Discount Electronics Site Called a Scam

PC Magazine reports: "Would you be suspicious of an American e-commerce site that required a $500 minimum purchase, didn't accept credit cards, and asked you to send a money order to an address in Italy? Jeff Garstecki, a PC Magazine reader, was. But the design of was sophisticated, well-organized, and offered prices low enough to come up on the Google Products shopping page—too good to be true, Garstecki believed. His suspicions and those of others were borne out when Garstecki and others started checking out the site using conventional methods, such as a call to the police, as well as newer tools like Google Street View, which can be used to assist citizen sleuths."

Unboxing Amazon's Kindle

If you wanted a Amazon Kindle, but were not able to get your hands on one. TechRepublic unboxes one so you can see what you would would have gotten if you were able to get your hands on one. I can image that one of these devices would a commuter's best friend if you got to take public transit to work everyday.

What is the big deal about 802.11n? reports: "802.11n is being touted as the networking standard that will unwire the network world. Most people are not convinced, yet curious to see how one defends such a claim. The 802.11n standard has two top-level mandates (unwiring the world not being one of them): Achieve higher data rates and retain backward compatibility with legacy 802.11a/b/g devices. The significance of requiring backward compatibility shouldn’t be taken lightly since it complicates the development process exponentially. Yet the 802.11n group has come up with a soon-to-be-ratified standard that meets both objectives."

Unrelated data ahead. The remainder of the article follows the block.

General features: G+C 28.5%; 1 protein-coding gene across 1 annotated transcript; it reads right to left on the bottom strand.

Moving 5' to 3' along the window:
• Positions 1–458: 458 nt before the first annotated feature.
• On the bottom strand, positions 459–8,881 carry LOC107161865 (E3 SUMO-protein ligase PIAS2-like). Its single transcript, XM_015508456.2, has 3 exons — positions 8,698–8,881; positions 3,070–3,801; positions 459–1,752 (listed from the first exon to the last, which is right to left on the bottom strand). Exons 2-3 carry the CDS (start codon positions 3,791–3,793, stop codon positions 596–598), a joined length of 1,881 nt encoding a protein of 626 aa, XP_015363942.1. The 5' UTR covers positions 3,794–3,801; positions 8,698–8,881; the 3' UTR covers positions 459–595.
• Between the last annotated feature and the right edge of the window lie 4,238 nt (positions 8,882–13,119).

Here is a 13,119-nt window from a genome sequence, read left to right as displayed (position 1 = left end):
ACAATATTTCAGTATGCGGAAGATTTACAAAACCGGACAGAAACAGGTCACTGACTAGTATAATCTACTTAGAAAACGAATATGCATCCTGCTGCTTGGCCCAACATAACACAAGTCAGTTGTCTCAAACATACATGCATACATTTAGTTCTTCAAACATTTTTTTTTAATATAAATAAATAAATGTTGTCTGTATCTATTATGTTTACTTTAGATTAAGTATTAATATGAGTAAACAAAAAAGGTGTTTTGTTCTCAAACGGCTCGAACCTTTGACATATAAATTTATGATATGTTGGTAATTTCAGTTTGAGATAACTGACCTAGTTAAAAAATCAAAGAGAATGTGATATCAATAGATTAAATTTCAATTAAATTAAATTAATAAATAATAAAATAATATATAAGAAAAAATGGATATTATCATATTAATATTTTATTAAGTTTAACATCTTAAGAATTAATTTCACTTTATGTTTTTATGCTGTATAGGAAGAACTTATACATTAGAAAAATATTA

This is probably the best article that I have read to date on the 802.11n standard. It appears to be most complex and featured pack of all the 802.11 specifications released so far.

10 Things You Should Know About 802.11n - Dual-Band

eWeek reports: "Now that a few enterprise-class wireless LAN vendors are selling devices based on Draft 2.0 of the 802.11n WLAN specification, enterprise wireless implementers should keep the following in mind as they consider the technology."

If you don't know a lot about 802.11n, you might want to check out this technical slide show.

The Grinches of Online Holiday Shopping

eWeek reports: "The Grinch was right when he thought, "Maybe Christmas doesn't come from a store." More than 30 percent of it will actually come from online retail this year, according to the National Retail Federation. Retail Editor Evan Schuman and Security Editor Lisa Vaas scope out some of the Grinches you may encounter while shopping online - and offer some tips on avoiding them."

Here is some great advice on how to protect yourself online.

10 Great Snake-Oil Gadgets reports: "Some gadgets change the world. Others don't. These ones, however, are very effective at one thing in particular: teleporting money out of customers' pockets."

All this stuff is obliviously fake, or useless but people still buy it.

Thursday, November 22, 2007

USB 3.0 -- 10 Times Faster -- In the Works for 2009